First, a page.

Bunny and the Bull (2009) is a comedy film by Paul King, starring Edward Hogg and Simon Farnaby. It’s available on DVD in region 1 and 2, and is available to rent from Facets.
Bunny and the Bull has all the makings of a cliche madcap road trip movie: Bunny (Simon Farnaby), a ladies’ man with a gambling problem, invites his best friend Stephen (Edward Hogg) on a road trip across Europe to help him get over the girl he’s been swooning over. Like all these sorts of movies, you get cameos from stars like Richard Ayoade (The IT Crowd) and Noel Fielding and Julian Barratt (not surprising as the film was written and directed by The Mighty Boosh director Paul King). After getting drunk, Bunny and Stephen steal a taxidermy bear, meet a bum who drinks milk straight from the dog, and Stephen has to save Bunny from drowning when he loses a bet. Both Bunny and Stephen fall for the same girl and wind up sabotaging each others’ chances with her. You’ve heard it all before, right?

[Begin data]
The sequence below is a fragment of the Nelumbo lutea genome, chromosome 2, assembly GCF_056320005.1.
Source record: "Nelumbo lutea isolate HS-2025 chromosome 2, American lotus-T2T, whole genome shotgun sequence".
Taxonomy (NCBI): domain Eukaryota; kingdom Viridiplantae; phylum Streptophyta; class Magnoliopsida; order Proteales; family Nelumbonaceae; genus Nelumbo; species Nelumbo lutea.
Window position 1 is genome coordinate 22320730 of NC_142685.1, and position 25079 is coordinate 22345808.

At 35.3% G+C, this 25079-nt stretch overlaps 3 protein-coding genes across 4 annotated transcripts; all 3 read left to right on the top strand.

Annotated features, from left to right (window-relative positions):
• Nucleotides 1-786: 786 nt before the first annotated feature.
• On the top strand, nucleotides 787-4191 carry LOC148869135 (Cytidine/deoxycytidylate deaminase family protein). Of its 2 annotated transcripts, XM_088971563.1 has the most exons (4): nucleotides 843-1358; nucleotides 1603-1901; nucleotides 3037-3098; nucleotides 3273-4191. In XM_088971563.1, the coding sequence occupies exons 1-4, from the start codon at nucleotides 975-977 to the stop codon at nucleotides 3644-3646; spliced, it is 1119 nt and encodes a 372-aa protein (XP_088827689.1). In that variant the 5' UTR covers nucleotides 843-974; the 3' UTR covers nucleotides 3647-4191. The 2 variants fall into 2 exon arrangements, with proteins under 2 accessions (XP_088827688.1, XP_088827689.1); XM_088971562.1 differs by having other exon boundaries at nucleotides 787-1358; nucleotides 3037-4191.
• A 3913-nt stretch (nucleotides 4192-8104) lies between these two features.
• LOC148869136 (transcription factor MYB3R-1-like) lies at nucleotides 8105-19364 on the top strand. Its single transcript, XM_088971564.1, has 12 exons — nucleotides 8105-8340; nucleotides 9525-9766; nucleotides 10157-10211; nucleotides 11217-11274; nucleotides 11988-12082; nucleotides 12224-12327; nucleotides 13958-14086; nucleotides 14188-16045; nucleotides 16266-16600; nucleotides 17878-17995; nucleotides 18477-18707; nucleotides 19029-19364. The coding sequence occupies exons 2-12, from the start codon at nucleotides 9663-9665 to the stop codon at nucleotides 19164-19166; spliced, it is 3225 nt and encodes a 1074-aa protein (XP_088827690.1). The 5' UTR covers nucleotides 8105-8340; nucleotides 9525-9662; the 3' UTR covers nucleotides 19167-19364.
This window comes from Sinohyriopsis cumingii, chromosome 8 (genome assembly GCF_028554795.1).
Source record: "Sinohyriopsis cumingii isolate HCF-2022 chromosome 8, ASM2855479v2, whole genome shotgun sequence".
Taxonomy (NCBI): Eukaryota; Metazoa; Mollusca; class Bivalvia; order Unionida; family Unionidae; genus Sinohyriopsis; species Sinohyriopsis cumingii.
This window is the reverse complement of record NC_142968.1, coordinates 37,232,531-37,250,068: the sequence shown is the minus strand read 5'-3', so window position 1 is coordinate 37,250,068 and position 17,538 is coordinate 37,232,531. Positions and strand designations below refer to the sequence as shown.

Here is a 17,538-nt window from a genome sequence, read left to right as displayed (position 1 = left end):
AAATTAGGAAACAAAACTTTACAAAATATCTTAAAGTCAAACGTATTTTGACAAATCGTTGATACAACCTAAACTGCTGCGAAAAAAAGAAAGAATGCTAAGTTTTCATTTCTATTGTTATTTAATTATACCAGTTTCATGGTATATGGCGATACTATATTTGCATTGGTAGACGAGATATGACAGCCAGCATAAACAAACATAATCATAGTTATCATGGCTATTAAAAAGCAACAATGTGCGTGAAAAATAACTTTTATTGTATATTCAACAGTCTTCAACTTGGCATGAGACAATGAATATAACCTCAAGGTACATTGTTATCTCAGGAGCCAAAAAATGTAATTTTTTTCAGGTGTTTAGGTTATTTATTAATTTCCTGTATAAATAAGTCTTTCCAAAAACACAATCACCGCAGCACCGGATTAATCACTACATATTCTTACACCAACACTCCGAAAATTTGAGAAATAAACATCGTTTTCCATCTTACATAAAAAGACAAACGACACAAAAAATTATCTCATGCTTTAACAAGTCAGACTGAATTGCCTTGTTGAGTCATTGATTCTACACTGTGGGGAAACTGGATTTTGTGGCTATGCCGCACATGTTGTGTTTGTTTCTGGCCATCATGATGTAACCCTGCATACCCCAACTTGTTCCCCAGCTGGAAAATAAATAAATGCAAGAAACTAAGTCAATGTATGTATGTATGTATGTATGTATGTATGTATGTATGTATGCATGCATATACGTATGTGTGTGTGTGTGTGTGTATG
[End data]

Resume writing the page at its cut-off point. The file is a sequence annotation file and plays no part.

Actually, Bunny and the Bull is so much more than a cliche madcap road trip movie. For one, it’s gorgeous. We start out in the slightly surreal setting of Stephen’s flat, which, although immensely tidier, somewhat resembles the home of Simon Pegg’s character in A Fantastic Fear of Everything. Both characters are agoraphobes, but Stephen is also OCD. When we move into the flashback, the road trip, everything changes. The backgrounds are made of paper cut-outs. The background characters move at a different speed than the foreground characters. There’s animated maps and claymation-looking car trips. And that’s all before we get to the beautiful clockwork bull.
We travel between present and flashback through a variety of unnerving transitions, including typical ones like zooming into a snow globe, to disorienting ones where Stephen returns out of his memory by coming up through the couch cushions. As the day goes on, Stephen’s delirium gets odder and odder, which brings me to the next point.
Bunny and the Bull is more than a cliche road trip movie because ultimately it is about grief. Stephen was a quirky fellow before he set off on his journey across Europe, but as we dig into his distorted memories of this fantastical trip he took, we begin to understand why the eccentricities eventually took over his life. After a year of mourning, he finally begins to dig himself out of his psychosis and rejoin the world.
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